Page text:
Note that in this screenshot, three salmon were spawned next to the three nearby foxes.

In the new Minecraft execute command syntax, commands are expressed in a more structured form and the command is more readable. The equivalent command is:

(new /execute command syntax): execute as @e[type=fox] positioned as @s run summon salmon ^ ^1 ^

Let's break this down:

  • The as @e[type=fox] segment is where you can select which entities to run the subsequent command as.
  • The positioned as @s segment helps you determine the positioning of the command. positioned as @s means, in this case, run it as the selected entity. This gives you more flexibility in how you position the result of your command.

For example, if you wanted to spawn the salmon close to the nearest player, rather than right next to the fox, you could do that with a positioned as @p - in other words, position to the nearest player - segment.

  • The run summon salmon ^ ^1 ^ command is where you can determine the exact command to run.

Detect blocks around an entity as a conditional

The older Minecraft execute command also supported a very basic conditional functionality for detecting blocks around an entity.

With this command:

(earlier /execute command syntax): execute @e[type=fox] ^ ^ ^ detect ^ ^-1 ^ stone 0 summon salmon

This variant of the execute command will only run for foxes (@e[type=fox]) that are stepping on stone (detect ^ ^-1 ^ stone 0). ^ ^-1 ^ in this context will check to see if the block at y=-1 (underneath) the fox is a basic variant of type stone (stone 0).

Older version of command to conditionally summon salmon

With the newer syntax, the execute command is a bit longer, but also more explanatory with room for expansion in the future:

(newer /execute command syntax): execute as @e[type=fox] positioned as @s if block ^ ^-1 ^ stone 0 run summon salmon

This is the same as the command before, but notice the new if block ^ ^-1 ^ stone 0 subcommand. This new subcommand basically says that if the block underneath (^ ^-1 ^) the selected entities (foxes) is the basic variant of stone (stone 0), then only run the command in that condition.

And this gives the same result as before: Newer version of command to conditionally summon salmon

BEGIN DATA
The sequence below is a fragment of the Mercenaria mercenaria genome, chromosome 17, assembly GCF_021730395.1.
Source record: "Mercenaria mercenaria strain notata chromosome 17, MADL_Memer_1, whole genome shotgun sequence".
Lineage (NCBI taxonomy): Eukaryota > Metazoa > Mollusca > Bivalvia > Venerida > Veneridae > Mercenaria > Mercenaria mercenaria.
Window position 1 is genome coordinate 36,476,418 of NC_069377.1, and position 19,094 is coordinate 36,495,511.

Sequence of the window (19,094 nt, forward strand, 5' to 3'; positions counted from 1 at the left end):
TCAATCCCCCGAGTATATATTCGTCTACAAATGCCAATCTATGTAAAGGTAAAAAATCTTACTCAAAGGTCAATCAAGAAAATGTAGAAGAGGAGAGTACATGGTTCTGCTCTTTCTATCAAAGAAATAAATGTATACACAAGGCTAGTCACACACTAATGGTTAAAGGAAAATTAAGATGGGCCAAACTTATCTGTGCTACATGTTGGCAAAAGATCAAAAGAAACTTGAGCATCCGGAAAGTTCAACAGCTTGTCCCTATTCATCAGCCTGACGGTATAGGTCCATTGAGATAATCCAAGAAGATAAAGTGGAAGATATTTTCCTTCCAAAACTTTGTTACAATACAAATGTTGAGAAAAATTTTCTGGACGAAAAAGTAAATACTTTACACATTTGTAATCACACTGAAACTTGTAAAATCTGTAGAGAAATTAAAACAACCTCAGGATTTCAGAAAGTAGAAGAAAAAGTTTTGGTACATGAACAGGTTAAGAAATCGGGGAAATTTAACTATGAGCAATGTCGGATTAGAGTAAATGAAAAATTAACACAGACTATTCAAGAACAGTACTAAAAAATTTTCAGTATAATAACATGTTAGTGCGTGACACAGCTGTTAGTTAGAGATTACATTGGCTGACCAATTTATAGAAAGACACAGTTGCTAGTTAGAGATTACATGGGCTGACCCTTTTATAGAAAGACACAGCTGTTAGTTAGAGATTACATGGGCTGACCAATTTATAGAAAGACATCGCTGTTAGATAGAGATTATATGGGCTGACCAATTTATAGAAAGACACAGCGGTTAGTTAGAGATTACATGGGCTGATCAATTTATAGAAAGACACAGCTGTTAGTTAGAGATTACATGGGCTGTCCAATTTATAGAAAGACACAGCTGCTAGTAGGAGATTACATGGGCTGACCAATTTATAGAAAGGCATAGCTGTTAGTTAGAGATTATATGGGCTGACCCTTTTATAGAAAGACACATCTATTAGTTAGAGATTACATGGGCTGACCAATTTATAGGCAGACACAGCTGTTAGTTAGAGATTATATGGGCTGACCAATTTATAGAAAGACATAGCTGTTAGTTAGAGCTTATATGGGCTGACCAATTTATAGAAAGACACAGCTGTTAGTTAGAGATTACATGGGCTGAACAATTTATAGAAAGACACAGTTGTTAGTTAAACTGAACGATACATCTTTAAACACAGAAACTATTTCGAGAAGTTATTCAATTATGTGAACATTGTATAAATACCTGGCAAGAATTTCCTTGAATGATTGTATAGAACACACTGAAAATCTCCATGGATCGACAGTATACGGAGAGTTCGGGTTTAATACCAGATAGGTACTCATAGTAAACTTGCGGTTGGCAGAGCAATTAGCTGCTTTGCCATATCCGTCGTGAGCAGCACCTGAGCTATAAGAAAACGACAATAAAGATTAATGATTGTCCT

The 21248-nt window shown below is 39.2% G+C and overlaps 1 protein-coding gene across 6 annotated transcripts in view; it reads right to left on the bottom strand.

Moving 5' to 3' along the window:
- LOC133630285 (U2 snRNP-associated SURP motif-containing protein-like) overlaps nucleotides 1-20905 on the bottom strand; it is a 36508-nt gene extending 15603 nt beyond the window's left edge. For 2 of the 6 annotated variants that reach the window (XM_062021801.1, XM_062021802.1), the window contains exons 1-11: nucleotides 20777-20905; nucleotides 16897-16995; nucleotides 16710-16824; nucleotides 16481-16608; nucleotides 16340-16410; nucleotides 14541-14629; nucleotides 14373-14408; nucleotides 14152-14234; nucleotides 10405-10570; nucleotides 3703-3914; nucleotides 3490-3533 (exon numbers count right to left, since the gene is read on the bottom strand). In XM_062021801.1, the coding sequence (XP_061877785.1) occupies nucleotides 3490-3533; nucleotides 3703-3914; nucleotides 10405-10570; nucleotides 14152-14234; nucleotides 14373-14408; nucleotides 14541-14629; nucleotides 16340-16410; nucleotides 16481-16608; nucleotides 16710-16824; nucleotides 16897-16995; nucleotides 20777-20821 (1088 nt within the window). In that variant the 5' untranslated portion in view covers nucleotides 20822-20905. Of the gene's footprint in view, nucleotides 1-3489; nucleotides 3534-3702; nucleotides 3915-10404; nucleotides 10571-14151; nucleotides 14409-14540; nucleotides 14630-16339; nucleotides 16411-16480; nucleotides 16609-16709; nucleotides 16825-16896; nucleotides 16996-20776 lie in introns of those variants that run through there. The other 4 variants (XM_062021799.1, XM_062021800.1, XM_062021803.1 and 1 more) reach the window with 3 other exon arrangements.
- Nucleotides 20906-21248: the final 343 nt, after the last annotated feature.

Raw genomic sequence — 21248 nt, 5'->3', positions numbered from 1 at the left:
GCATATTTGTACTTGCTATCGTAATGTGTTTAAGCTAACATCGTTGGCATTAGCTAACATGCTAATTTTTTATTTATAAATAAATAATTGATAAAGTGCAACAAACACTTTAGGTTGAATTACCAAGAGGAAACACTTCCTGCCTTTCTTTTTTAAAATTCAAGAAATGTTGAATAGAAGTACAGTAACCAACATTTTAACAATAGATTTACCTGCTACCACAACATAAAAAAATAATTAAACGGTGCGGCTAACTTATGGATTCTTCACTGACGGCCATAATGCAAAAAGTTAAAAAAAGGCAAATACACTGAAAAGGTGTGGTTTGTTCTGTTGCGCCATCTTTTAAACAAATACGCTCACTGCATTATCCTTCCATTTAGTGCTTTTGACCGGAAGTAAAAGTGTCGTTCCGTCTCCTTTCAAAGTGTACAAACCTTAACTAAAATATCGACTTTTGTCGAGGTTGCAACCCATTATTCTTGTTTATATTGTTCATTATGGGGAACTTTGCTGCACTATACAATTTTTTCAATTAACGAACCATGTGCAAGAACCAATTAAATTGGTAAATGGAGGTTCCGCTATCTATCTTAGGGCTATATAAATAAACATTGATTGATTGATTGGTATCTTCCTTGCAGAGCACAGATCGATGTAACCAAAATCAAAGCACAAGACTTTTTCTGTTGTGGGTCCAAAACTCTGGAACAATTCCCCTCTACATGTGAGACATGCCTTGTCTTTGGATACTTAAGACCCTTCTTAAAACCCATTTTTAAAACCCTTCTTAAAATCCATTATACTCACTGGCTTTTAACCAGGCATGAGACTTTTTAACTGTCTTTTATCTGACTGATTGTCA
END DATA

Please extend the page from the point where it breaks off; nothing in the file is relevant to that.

Note that the command summoned the salmon for the fox standing on stone, but the block test failed for the other two foxes not standing on stone. So, no salmon for them!

But wait, there's more

With this new foundation, the execute command is positioned to support more flexible conditional queries.

The new execute syntax supports both an if and an unless semantic. The if subcommand will only let commands run if a certain criteria is met, as you've seen above with the execute if block example. The unless variant is the opposite: commands will run for as long as certain criteria are not met.

Importantly, note that you can add multiple if and unless statements to a command. For example, you can run a command if a fox is stepping on stone and unless there is a nearby chicken, by adding both an if and an unless subvariant to your execute command.

There are additional query types, as well:

  • /execute (if/unless) blocks This blocks variant of the execute if command will check to see if a volume of blocks matches a source set of blocks.

  • /execute (if/unless) entity The entity variant will allow you to exercise an entity selector. In the case of execute if entity, the condition is satisfied if at least one entity matches your criteria. In the case of execute unless entity, the condition is satisfied for as long as no entities match your criteria. For example, you could give a fox salmon unless there is a nearby chicken.

  • /execute (if/unless) score The score variant, typically used in conjunction with player selectors, will only run a command if a score matches a criteria. For example, if score @s teamFlags matches 3 run say @s You win! will only run if a players' score for teamFlags matches 3. With the score command you can also compare the score for multiple entities as well (e.g, between player A and player B, run a command only for a player with the highest score.)

Summing up

With new flexibility in the /execute command, you can now express more sophisticated game logic across your command blocks, MCFunctions, and more!

Please open any bugs or issues via our Report a Bug tool, or log an issue in our GitHub repository at

Thank you for taking a look at new /execute command functionality!